Memorandum on an African Colony for Freed Slaves
[ca. 20 October 1789]1
Without enquiring into the practicability or the most proper means of establishing a Settlement of freed blacks on the Coast of Africa, it may be remarked as one motive to the benevolent experiment that if such an asylum was provided, it might prove a great encouragement to manumission in the Southern parts of the U. S. and even afford the best hope yet presented of putting an end to the slavery in which not less than 600,000 unhappy negroes are now involved.
In all the Southern States of N. America, the laws permit masters, under certain precautions to manumit their slaves. But the continuance of such a permission in some of the States is rendered precarious by the ill effects suffered from freedmen who retain the vices and habits of slaves. The same consideration becomes an objection with many humane masters agst. an exertion of their legal right of freeing their slaves. It is found in fact that neither the good of the Society, nor the happiness of the individuals restored to freedom is promoted by such a change in their condition.
In order to render this change eligible as well to the Society as to the Slaves, it would be necessary that a compleat incorporation of the latter into the former should result from the act of manumission. This is rendered impossible by the prejudices of the Whites, prejudices which proceeding principally from the difference of colour must be considered as permanent and insuperable.
It only remains then that some proper external receptacle be provided for the slaves who obtain their liberty. The interior wilderness of America, and the Coast of Africa seem to present the most obvious alternative. The former is liable to great if not invincible objections. If the settlement were attempted at a considerable distance from the White frontier, it would be destroyed by the Savages who have a peculiar antipathy to the blacks: If the attempt were made in the neighbourhood of the White Settlements, peace would not long be expected to remain between Societies, distinguished by such characteristic marks, and retaining the feelings inspired by their former relation of oppressors & oppressed. The result then is that an experiment for providing such an external establishment for the blacks as might induce the humanity of Masters, and by degrees both the humanity & policy of the Governments, to forward the abolition of slavery in America, ought to be pursued on the Coast of Africa or in some other foreign situation.2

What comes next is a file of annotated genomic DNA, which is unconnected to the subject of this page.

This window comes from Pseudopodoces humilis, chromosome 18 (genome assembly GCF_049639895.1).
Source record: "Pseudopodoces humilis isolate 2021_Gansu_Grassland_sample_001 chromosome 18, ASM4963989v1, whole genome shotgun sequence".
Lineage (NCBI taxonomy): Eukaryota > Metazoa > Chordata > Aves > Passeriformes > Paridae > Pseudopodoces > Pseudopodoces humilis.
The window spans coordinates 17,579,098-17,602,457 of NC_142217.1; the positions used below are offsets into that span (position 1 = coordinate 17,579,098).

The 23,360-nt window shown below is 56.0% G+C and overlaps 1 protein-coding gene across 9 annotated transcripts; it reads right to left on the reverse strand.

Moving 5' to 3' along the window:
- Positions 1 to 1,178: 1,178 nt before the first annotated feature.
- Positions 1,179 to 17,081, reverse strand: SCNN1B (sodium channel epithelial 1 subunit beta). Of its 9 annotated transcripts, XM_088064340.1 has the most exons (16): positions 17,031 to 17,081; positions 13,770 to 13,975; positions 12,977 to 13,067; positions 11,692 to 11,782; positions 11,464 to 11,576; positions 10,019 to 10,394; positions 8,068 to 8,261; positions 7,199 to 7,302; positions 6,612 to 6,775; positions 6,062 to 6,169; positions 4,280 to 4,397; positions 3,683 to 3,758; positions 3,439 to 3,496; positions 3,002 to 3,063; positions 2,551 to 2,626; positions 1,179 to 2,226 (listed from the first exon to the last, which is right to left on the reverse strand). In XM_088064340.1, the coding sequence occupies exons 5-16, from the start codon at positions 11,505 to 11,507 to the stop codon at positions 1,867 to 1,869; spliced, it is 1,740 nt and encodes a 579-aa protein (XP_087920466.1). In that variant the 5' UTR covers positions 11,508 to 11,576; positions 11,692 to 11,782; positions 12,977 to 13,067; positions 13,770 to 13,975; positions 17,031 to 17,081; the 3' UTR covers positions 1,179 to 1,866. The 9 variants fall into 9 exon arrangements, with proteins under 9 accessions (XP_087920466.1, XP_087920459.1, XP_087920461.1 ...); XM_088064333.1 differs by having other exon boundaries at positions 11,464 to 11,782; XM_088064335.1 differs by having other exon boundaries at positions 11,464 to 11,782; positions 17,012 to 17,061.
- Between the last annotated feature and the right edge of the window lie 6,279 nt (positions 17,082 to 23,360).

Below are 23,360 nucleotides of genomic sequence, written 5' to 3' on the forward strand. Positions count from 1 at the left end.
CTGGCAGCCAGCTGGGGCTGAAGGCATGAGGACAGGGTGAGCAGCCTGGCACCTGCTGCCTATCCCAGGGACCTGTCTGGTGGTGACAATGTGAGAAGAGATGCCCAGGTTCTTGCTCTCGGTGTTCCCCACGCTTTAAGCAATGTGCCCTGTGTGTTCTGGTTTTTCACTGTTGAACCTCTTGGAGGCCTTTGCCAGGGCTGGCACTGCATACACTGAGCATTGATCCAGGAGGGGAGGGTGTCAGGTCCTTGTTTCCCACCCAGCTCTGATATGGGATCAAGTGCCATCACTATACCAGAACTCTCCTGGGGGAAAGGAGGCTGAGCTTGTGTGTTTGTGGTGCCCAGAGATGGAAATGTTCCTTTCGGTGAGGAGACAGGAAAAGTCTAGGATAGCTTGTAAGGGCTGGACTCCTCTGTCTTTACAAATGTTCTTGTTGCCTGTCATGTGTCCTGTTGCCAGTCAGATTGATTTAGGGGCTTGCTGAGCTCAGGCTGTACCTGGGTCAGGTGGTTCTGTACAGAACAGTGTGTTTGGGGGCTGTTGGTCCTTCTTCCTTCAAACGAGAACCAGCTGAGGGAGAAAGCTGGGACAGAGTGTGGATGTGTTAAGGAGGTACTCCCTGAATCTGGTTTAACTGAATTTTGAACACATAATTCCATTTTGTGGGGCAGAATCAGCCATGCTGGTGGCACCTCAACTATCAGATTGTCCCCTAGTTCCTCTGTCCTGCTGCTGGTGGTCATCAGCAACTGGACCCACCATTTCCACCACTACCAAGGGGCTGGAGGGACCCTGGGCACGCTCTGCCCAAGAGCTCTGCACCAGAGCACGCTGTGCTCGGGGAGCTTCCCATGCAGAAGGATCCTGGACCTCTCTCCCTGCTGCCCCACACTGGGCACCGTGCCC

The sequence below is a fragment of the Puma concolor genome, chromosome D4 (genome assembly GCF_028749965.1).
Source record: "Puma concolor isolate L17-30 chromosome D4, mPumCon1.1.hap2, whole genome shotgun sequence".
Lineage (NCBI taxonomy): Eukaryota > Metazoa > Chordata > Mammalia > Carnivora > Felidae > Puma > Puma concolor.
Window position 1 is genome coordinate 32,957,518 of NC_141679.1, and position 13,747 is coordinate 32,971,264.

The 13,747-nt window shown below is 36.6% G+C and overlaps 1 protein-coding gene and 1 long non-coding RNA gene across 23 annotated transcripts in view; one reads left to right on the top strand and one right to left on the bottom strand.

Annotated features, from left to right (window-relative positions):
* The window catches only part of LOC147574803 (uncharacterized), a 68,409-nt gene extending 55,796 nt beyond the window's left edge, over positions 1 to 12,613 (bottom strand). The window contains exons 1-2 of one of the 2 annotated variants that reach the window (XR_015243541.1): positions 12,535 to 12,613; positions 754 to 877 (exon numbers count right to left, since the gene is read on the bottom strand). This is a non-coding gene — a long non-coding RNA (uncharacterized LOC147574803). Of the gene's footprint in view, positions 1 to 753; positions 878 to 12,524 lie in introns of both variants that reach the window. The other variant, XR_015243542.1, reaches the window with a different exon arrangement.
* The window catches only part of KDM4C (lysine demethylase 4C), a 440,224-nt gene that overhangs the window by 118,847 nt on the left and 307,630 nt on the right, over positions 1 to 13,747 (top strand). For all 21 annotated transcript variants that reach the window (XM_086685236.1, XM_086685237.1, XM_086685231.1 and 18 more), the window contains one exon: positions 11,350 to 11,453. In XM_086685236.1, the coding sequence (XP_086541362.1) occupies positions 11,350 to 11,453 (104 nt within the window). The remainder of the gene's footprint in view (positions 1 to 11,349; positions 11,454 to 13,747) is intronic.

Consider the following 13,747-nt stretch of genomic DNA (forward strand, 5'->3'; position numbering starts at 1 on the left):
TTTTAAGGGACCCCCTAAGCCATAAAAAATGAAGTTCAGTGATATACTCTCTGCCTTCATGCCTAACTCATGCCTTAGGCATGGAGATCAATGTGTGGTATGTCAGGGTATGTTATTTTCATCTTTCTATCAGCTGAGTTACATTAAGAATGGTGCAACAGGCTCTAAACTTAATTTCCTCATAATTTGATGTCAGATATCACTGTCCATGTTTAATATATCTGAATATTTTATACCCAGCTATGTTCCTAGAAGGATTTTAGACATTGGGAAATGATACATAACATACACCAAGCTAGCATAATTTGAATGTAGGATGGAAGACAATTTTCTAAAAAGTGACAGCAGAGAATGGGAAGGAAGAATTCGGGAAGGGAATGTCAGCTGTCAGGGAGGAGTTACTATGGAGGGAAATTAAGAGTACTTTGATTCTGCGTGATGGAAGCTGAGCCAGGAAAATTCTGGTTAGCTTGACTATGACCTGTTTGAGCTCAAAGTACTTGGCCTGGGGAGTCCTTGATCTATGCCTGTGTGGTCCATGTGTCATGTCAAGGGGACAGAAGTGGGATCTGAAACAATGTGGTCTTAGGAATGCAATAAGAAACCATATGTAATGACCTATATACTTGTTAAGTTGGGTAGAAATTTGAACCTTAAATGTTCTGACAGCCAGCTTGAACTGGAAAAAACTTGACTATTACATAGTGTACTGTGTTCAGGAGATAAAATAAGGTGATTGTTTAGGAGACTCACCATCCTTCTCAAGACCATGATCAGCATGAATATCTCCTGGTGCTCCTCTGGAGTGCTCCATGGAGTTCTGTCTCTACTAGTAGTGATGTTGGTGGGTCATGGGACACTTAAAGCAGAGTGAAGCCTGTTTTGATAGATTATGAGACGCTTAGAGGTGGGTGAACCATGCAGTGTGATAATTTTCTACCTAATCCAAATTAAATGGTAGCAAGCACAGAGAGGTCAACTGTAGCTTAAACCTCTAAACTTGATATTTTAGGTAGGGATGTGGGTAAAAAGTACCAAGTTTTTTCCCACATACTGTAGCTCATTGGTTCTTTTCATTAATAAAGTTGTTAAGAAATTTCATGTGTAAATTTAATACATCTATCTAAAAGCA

Ms (DLC: William Thornton Papers). In JM’s hand.
1. The date is based on Dr. William Thornton’s letter of 13 Nov. 1789 to an English abolitionist (Thomas J. Pettigrew, Memoirs of … John Coakley Lettsom [3 vols.; London, 1817], II, 536–40) in which Thornton mentions a letter “just written” to the president of the French Society for the Abolition of Slavery, Les Amis des Noirs. This was Étienne Clavière, to whom Thornton wrote, inserting JM’s memorandum in his letter (Hunt, “William Thornton and Negro Colonization,” Proceedings of the American Antiquarian Society, n.s., XXX , 32–61). JM apparently met Thornton (1759–1828) in Philadelphia sometime in mid-October, while they were both staying in Mrs. Mary House’s hostelry.
2. As long as JM was a public official his pronouncements on slavery were circumspect, but in retirement he let his attitude be known and became president of the American Colonization Society (see “James Madison’s Attitude toward the Negro,” Journal of Negro History, VI , 74–102).